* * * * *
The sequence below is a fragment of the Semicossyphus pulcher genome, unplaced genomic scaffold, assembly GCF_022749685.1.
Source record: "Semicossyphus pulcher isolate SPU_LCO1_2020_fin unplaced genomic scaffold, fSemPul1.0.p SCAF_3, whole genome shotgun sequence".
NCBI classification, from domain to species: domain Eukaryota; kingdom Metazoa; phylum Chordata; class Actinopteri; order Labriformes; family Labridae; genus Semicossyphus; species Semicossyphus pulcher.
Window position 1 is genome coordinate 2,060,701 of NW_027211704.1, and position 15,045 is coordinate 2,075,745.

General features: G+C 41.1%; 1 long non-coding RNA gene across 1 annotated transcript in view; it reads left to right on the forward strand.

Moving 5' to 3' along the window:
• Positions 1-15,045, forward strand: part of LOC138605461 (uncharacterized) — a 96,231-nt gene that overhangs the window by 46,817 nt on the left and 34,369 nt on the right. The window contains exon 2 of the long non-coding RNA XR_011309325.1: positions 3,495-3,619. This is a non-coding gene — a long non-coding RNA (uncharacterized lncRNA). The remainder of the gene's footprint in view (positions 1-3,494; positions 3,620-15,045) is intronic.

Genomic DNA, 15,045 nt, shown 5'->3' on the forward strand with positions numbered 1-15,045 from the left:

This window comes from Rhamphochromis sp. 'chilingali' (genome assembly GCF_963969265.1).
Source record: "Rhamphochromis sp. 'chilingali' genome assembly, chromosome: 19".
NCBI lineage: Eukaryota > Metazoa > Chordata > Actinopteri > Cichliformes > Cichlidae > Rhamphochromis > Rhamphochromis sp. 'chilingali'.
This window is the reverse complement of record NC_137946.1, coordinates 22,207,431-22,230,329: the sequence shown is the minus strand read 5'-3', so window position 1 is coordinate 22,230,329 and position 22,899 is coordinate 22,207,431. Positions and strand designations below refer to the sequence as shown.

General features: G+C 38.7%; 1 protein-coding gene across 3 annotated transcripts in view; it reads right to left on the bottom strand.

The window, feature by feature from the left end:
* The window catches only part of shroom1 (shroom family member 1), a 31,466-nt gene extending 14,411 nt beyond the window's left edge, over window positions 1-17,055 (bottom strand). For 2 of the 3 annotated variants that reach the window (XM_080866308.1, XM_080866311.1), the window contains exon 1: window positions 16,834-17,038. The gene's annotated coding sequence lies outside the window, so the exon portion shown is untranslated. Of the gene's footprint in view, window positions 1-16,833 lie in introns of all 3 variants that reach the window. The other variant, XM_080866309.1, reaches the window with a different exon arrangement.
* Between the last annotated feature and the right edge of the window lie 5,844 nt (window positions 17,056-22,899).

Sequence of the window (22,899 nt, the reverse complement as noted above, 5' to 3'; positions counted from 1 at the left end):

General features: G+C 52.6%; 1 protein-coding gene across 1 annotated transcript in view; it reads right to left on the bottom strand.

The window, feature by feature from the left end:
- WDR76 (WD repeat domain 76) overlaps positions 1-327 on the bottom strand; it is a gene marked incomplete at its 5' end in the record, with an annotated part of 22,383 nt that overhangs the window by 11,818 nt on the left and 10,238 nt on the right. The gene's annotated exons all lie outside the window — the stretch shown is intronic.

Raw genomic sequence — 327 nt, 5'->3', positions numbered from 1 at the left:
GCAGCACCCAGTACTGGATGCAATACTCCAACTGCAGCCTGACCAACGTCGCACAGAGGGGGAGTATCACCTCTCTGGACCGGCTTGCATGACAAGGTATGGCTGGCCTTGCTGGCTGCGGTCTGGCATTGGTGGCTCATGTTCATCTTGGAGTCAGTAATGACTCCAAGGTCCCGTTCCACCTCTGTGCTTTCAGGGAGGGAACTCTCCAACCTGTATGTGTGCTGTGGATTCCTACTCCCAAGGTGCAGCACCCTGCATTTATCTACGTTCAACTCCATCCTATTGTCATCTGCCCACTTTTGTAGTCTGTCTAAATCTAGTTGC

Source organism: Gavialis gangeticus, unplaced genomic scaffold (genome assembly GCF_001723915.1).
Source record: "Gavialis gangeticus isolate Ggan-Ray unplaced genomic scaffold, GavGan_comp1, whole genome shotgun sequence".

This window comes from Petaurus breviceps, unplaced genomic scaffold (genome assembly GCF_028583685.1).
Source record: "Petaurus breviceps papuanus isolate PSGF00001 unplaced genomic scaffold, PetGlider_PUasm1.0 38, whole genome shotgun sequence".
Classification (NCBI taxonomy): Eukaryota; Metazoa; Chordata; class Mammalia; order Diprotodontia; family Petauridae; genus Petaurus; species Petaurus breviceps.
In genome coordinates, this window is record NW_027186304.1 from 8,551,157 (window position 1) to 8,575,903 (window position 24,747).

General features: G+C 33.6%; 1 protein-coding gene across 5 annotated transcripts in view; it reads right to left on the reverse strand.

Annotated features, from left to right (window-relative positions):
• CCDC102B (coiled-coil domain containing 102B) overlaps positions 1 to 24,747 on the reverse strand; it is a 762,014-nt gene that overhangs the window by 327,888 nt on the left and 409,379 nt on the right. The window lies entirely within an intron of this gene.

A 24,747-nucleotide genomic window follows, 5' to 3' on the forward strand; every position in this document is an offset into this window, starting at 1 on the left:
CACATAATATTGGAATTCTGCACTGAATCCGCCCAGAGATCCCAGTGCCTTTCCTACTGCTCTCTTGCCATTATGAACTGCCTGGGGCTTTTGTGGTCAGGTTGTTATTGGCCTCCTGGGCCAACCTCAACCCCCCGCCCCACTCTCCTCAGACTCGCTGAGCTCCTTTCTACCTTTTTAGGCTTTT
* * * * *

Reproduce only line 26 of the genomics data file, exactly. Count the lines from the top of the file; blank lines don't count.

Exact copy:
Source record: "Petaurus breviceps papuanus isolate PSGF00001 unplaced genomic scaffold, PetGlider_PUasm1.0 38, whole genome shotgun sequence".